*(Not affiliated with the Boston Bruins or the New England Hockey Journal)

Thursday, December 30, 2010

Interview with Red Line Report Chief Scout and Publisher Kyle Woodlief; Part 3

B2011DW is back with the final installment of the interview conducted with Red Line Report sage Kyle Woodlief at the 2011 World Junior Championship in Buffalo.

Bruins 2011 Draft Watch: We've talked about players who are exceeding expectations. One player who seems to be on the opposite trajectory is Vancouver Giants defenseman David Musil. What are your thoughts on the season he's had and what he's going to have to do to improve his standing in the second half.

Kyle Woodlief: Well, it seems like his development has plateau'd. We all saw him as a 15-year-old playing in double under-agers and under-18 tournaments two years ago and you could see he had all the tools to be really special, but he hasn't really developed his offensive game. He doesn't shoot the puck very well. So, that's going to be a liability for him as a power play guy. So then you look at him as nothing more than number 2/number 3 guy who plays solid defense in his own end, which he does, and he plays physically. But, that's kind of why he's dropping down the list a little bit. You still like him and you still think he's going to be a quality NHLer, but I don't see the offensive upside there we all anticipated two, three years ago we might be seeing by this point.

B2011DW: Based on the standings, if the season ended today, the Bruins would own the third overall pick by virtue of that trade with Toronto, and their own pick, which as of today is 20th by virtue of their place atop the Northeast division standings. Would Musil be an OK value at 20 or even around 15 were the Bruins to take him there?

KW: I mean at 15 or 20 in the first round, if you can get a guy you can plug into your blue line for 10, 12 years, that's a great value. Any NHL team would sign up for that.

B2011DW: Some of the players who are kind of on the outside of that first round looking in that you've seen-- one in particular-- Joel Armia of Finland-- has he done some things in this tournament that has maybe earned him some consideration to move up in you standings, and why?

KW: Well, he had kind of a quiet game against Germany but I thought he played very well the other day against the Swiss. He was in there involved, banging, playing on the top line and using his size to get to the front of the net. He's got a really long, fluid stride and at 6-4, he handles the puck well. I think he's probably by the end of this tournament, he could make it into the back end of our first round (Editor's note- Armia was 33rd in Red Line's December rankings).

B2011DW: One player who I've noted seems to be rising on Red Line's list is someone from that other noted Scandinavian hockey power, Sweden: Rickard Rakell with the Plymouth Whalers and Sweden World Junior Team this year. Can you talk a bit about him and where is in your mindset right now?

KW: He's a hard nut! I mean, he just goes out there and he gives everything he's got every shift. He's a really intense player, which is what you love to see. He plays a North American style-- he's physical, he comes back and works just as hard in his own end as he does in the offensive end. He creates lots of havoc among defensemen and creates lots of turnovers that he turns into quality chances for both himself and his linemates. Has a better skill level than I thought when I first saw him last year. He's done nothing but improve in Plymouth all year, and there's no telling where he's going to wind up because we had him around 85 or 90 at the start of the year, and he's already knocking on the door of the first round. If he continues trajectory, I wouldn't be surprised if he's in the 20-25 range on our final list.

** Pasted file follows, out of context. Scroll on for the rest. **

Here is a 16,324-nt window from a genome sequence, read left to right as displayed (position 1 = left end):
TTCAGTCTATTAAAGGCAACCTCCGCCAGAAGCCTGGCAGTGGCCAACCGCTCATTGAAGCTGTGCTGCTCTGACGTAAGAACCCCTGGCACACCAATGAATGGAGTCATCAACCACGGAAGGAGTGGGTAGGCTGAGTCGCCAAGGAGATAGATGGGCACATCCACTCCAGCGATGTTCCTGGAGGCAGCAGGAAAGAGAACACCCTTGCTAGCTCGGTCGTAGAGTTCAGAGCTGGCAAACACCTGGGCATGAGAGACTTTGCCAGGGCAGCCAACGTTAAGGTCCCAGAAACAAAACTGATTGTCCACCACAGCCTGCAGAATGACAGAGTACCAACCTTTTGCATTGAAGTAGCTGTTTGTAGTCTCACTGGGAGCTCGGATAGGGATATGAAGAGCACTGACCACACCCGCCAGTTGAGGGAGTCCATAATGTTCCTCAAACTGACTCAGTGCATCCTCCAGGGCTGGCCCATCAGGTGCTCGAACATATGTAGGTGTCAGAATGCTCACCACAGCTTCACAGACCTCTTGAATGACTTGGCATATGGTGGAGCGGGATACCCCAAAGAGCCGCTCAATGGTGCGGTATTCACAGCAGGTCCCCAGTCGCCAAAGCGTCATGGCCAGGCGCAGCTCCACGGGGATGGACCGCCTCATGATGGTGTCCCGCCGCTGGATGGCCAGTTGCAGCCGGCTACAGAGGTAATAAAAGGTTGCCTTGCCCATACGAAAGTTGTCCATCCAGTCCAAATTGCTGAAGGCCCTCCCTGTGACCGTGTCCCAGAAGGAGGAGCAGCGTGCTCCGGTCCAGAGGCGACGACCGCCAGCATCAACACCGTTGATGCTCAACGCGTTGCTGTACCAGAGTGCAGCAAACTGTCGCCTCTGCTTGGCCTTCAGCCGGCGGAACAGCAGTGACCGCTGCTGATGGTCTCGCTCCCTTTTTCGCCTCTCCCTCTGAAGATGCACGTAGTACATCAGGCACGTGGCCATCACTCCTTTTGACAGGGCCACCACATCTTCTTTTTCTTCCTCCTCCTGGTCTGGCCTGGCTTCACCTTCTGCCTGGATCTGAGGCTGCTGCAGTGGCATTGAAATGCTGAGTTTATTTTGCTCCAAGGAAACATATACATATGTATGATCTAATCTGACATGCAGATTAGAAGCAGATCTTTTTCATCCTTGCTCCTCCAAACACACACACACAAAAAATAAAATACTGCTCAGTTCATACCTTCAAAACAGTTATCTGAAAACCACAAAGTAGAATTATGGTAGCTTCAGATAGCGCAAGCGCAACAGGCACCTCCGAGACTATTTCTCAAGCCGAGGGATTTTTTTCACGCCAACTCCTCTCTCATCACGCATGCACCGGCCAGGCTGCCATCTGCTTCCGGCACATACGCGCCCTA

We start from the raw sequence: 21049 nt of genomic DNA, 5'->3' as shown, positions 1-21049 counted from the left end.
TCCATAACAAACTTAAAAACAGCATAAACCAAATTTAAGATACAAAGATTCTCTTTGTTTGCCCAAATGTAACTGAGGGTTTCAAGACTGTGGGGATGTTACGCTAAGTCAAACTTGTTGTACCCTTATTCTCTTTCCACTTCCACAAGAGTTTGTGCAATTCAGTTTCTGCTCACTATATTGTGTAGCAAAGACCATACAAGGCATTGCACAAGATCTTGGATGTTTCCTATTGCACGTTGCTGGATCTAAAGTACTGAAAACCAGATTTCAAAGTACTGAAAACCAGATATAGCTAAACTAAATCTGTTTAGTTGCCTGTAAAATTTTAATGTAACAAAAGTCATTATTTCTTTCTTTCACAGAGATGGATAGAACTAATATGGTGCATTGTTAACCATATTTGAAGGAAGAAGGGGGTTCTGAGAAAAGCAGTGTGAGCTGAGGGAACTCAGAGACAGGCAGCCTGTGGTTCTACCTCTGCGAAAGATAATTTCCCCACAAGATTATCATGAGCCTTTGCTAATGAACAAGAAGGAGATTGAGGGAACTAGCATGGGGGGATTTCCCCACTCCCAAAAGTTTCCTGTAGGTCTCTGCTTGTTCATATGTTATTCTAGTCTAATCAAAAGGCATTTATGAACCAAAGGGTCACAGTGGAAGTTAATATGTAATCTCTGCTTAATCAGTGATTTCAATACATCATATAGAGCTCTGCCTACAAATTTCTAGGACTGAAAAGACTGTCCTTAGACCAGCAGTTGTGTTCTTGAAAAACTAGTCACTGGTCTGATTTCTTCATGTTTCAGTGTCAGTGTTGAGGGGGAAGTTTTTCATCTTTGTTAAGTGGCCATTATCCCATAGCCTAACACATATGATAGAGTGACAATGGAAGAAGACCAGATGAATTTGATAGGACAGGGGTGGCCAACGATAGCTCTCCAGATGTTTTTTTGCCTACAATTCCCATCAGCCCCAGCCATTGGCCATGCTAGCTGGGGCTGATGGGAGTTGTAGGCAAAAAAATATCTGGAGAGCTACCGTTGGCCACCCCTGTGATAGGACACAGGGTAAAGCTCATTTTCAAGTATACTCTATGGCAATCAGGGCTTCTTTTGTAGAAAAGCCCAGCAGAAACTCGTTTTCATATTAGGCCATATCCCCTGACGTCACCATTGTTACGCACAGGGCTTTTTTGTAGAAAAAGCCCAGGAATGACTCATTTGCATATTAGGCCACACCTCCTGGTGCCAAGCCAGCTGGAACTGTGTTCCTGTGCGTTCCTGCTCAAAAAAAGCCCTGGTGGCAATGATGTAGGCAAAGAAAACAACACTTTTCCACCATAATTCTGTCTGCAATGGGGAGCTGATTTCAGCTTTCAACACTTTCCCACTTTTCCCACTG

B2011DW: Final question, Kyle. Every year, you pick some "sleepers" and you've done well with a lot of those sleeper picks in past years. Assuming you were putting together your annual draft guide today, who are some of the players you would put in that sleeper category and call attention to?

KW: Well, if I had to pick some, Rakell, who we just touched upon would be one of them. He's been a sleeper already this year, so I might name him, and I might name the big kid Mike McKee down at Kent School. He's gigantic at 6-5, 230 pounds and he only shifted from left wing back to defense about a season-and-a-half ago, which I think some NHL teams aren't even fully aware of, yet. He's not good in his own end now, but you can see that he could be special because he's got those puckhandling skills that a left winger would have, but he's playing down on the backend now. So, he could be something because he's a really big guy who skates well, can quarterback your power play because he has a bullet shot and makes a really good first pass/sees the ice really well. He's got a really good chance if he can round out his game to be a special kind of guy.

B2011DW: Is it interesting to note that as an August 1993 birthdate, he's on the younger end of this draft class? Is his physical maturity remarkable for someone on the lower end of the group in terms of age?

KW: Yeah, it's unfortunate that he's playing at prep school because he doesn't even get to use the physicality. If you touch anybody at the prep level you seem to get a penalty. So, I worry that he's not developing properly as he should, although he is going to Northeastern, so he'll at least be in the Hockey East and not the Ivy League. He needs more and more games to acclimate and learn the finer points of the game, though, and he's not getting that at the prep level with a limited schedule.

Woodlief has left the WJC to attend the Under-17 tourney in Manitoba, so it gets to the matter of how hard he and his scouts work, and why he is a valued source when it comes to the NHL draft- he goes to the games and has a wealth of experience when it comes to scouting.

No comments:

Post a Comment